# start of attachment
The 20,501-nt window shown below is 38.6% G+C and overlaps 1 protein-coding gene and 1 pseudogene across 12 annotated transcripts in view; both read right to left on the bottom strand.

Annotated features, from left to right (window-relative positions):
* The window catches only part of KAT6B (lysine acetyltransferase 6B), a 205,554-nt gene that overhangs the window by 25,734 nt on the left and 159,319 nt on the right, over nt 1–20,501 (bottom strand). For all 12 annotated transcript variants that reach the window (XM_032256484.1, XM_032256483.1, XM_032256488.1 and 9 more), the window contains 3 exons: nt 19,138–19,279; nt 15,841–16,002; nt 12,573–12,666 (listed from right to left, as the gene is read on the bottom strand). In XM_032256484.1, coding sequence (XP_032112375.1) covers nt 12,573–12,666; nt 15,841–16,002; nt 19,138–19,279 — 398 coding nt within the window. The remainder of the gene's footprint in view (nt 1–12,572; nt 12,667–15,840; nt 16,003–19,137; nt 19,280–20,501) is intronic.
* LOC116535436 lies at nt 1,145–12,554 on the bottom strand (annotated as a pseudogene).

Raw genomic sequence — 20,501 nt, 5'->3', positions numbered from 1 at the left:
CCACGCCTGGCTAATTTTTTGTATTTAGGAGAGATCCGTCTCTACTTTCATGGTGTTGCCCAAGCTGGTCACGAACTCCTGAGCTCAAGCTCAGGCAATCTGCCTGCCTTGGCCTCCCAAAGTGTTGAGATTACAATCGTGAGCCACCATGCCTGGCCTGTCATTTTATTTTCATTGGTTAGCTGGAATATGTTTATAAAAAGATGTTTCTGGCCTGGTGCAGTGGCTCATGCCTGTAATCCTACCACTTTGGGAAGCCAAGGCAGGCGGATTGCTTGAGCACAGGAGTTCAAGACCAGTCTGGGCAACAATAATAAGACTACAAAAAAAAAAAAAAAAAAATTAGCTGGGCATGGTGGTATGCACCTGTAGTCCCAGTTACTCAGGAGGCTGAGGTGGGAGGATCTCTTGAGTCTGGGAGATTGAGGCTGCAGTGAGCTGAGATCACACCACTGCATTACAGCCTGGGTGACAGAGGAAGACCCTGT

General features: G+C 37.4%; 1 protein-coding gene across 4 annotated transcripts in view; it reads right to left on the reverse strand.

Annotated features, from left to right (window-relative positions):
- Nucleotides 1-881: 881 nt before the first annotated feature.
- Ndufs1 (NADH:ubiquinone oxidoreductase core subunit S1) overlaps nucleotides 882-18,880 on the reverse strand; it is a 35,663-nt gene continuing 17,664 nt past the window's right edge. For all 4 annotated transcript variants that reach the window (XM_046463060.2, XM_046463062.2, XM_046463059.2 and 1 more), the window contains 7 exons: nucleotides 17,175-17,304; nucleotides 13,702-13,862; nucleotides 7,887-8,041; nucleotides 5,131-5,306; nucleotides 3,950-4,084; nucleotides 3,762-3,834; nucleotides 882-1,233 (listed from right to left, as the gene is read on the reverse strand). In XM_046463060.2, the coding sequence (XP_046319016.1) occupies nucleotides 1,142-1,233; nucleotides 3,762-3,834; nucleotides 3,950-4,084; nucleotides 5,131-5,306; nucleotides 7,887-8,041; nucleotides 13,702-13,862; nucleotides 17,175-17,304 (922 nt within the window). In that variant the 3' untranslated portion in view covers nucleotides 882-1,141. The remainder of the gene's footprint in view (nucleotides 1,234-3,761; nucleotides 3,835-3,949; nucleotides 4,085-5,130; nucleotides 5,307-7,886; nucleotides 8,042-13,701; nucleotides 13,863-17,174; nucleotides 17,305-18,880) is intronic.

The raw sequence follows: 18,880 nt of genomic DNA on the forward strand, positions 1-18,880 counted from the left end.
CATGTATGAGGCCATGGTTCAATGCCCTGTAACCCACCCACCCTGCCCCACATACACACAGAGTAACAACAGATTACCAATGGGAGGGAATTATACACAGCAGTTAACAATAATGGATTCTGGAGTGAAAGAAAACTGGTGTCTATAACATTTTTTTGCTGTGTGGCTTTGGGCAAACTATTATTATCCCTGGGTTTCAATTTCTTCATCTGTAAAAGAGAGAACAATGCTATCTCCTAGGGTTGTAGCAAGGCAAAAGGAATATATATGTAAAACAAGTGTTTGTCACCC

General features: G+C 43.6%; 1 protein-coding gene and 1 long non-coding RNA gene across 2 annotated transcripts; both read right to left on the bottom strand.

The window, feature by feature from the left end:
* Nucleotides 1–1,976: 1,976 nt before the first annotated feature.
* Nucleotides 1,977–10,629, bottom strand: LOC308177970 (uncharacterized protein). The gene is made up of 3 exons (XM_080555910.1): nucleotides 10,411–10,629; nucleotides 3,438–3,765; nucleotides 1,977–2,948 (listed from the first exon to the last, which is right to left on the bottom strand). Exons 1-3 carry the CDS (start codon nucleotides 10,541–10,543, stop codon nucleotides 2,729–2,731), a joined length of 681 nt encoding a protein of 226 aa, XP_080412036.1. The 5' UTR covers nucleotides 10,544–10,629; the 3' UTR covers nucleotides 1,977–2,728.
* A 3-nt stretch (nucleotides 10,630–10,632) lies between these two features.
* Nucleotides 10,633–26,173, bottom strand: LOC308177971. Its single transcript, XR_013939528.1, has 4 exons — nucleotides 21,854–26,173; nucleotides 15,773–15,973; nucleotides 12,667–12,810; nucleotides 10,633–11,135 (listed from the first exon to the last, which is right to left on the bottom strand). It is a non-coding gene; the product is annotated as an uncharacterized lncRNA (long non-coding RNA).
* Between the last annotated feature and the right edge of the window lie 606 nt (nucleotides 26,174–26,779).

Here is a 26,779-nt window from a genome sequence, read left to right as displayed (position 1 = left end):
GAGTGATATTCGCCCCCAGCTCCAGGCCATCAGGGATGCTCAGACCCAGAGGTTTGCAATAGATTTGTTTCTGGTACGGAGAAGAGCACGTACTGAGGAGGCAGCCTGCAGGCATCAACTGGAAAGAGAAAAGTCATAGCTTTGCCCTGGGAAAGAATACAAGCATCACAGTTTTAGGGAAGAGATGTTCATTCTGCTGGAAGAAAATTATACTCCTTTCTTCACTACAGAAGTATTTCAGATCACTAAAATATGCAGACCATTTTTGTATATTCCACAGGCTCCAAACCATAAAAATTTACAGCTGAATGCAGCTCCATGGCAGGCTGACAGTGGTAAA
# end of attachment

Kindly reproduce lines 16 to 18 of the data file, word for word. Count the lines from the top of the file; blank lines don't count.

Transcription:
* Nucleotides 1,977–10,629, bottom strand: LOC308177970 (uncharacterized protein). The gene is made up of 3 exons (XM_080555910.1): nucleotides 10,411–10,629; nucleotides 3,438–3,765; nucleotides 1,977–2,948 (listed from the first exon to the last, which is right to left on the bottom strand). Exons 1-3 carry the CDS (start codon nucleotides 10,541–10,543, stop codon nucleotides 2,729–2,731), a joined length of 681 nt encoding a protein of 226 aa, XP_080412036.1. The 5' UTR covers nucleotides 10,544–10,629; the 3' UTR covers nucleotides 1,977–2,728.
* A 3-nt stretch (nucleotides 10,630–10,632) lies between these two features.
* Nucleotides 10,633–26,173, bottom strand: LOC308177971. Its single transcript, XR_013939528.1, has 4 exons — nucleotides 21,854–26,173; nucleotides 15,773–15,973; nucleotides 12,667–12,810; nucleotides 10,633–11,135 (listed from the first exon to the last, which is right to left on the bottom strand). It is a non-coding gene; the product is annotated as an uncharacterized lncRNA (long non-coding RNA).